Infoscience

Student project

Characterization of the mesh size of hydrogels from swelling properties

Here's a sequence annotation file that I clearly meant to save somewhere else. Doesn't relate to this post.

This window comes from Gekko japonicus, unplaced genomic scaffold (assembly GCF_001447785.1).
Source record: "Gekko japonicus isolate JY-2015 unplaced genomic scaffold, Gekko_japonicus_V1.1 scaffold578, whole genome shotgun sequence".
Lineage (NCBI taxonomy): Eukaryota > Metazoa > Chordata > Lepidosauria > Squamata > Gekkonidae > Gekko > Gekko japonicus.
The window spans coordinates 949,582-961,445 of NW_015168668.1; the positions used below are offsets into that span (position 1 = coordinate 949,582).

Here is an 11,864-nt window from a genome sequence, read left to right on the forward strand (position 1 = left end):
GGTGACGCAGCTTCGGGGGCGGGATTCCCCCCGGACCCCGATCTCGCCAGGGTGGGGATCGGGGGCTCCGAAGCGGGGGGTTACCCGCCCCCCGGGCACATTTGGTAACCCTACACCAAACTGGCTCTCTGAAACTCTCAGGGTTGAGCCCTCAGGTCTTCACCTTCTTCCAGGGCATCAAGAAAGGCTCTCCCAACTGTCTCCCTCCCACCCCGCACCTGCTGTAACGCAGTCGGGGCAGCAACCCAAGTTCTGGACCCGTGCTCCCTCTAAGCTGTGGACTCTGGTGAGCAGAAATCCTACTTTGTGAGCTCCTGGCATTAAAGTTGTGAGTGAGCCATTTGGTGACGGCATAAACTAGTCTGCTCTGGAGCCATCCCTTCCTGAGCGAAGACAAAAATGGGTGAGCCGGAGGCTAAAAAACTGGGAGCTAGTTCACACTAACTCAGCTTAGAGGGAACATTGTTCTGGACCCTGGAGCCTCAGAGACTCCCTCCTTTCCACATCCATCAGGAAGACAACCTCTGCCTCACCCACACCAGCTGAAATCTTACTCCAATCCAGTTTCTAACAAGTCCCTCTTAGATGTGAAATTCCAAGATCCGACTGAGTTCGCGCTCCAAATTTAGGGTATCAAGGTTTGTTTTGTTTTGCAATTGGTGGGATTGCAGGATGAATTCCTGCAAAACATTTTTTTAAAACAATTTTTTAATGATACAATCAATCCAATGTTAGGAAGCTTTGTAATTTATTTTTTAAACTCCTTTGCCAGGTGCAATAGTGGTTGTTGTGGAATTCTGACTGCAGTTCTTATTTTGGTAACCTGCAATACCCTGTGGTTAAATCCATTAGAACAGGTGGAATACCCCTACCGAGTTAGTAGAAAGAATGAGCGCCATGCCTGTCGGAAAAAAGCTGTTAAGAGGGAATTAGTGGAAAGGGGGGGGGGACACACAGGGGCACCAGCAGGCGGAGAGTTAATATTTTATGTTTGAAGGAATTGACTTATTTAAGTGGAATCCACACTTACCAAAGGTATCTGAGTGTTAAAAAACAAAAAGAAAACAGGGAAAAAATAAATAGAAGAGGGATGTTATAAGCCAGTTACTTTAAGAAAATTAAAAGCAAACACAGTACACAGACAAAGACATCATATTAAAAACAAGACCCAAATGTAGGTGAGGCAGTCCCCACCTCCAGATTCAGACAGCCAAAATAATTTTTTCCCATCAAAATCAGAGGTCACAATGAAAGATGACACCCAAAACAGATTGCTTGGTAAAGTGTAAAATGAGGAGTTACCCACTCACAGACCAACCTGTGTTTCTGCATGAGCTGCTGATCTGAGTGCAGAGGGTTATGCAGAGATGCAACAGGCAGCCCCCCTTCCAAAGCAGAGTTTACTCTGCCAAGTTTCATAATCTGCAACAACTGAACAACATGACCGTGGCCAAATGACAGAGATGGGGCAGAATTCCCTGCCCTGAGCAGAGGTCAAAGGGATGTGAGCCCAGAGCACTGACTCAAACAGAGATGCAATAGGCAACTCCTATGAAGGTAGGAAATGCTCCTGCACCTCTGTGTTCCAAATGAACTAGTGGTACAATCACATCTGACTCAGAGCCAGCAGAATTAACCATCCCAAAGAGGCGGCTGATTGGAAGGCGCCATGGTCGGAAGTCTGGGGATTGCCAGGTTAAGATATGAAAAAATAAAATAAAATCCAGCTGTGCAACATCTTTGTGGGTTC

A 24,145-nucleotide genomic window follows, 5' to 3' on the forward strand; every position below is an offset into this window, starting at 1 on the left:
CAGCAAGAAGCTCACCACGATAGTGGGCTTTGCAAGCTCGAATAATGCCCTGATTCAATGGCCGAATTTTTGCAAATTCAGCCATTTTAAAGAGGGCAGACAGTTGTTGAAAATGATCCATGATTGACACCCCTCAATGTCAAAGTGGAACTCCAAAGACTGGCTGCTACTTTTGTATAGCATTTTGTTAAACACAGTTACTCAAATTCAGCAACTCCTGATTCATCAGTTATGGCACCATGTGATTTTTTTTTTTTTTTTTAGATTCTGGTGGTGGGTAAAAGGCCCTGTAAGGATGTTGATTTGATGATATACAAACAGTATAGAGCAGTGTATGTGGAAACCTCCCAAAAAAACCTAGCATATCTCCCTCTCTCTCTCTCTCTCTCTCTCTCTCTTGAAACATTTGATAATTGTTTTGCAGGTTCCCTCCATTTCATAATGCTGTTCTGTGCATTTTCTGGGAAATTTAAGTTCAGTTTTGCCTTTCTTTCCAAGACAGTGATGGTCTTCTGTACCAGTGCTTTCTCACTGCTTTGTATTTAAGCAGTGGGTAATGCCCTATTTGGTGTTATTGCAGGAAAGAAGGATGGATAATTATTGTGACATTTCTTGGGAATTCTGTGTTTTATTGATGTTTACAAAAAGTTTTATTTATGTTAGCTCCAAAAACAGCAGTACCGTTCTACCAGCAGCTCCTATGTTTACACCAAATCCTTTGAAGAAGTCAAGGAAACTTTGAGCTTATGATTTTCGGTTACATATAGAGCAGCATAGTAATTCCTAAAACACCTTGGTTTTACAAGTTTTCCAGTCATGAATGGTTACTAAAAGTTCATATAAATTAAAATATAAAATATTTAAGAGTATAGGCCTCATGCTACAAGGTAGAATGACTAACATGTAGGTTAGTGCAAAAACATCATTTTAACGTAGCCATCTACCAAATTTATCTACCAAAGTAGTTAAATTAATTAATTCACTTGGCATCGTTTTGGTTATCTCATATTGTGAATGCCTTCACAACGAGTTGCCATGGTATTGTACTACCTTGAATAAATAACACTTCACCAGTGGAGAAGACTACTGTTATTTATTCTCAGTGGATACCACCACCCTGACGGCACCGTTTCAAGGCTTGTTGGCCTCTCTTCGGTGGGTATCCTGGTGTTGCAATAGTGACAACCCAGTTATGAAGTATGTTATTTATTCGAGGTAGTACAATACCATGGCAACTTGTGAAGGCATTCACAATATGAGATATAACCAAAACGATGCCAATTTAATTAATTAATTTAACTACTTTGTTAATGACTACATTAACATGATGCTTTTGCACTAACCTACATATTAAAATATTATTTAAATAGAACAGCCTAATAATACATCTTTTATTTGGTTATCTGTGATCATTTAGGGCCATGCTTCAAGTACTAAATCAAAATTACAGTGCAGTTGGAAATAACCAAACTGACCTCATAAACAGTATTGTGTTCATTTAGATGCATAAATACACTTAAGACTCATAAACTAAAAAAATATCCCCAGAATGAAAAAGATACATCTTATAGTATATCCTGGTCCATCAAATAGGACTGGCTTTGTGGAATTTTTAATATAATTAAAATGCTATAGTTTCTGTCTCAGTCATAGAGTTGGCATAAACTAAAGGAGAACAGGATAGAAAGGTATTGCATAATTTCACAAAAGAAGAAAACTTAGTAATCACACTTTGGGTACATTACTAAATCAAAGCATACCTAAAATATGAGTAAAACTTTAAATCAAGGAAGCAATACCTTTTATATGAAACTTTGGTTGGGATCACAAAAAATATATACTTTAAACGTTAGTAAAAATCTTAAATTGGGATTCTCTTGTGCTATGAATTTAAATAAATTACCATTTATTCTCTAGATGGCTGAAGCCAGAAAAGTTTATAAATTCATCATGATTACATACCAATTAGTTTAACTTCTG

Hydrogels are cross-linked, water-swollen polymer networks that are widely used as a biomaterial. The suitability of hydrogels as biomedical materials, especially as drug delivery systems depend on their bulk structure. The most important parameters used to characterize the network structure of hydrogels are the polymer volume fraction in the swollen state, the molecular weight of the polymer chain between two neighboring crosslinking points, and the corresponding mesh size. Among hydrogel matrixes HEMA (hydroxyl ethyl methacrylate) base hydrogels are of great interest and they have many applications in biomedical fields like artificial organs and drug delivery system. The stiffness of this family of hydrogels is tunable by changing water ratio during polymerization. The goal of this project is to calculate the mesh size of new HEMA-MDHA hydrogel through rubber elasticity theory formulation, which involved interesting experimental works to measure required parameters for this calculation. Experiments consist of hydrogel synthesize via UV polymerization, measuring swelling ratio, polymer volume fraction, polymer density measurement through bouncy technique and measuring elastic modulus of hydrogels in tension. Each experiment provides the operator with fundamental skills in hydrogels characterization for who are interested to work with hydrogels in any biomedical application.

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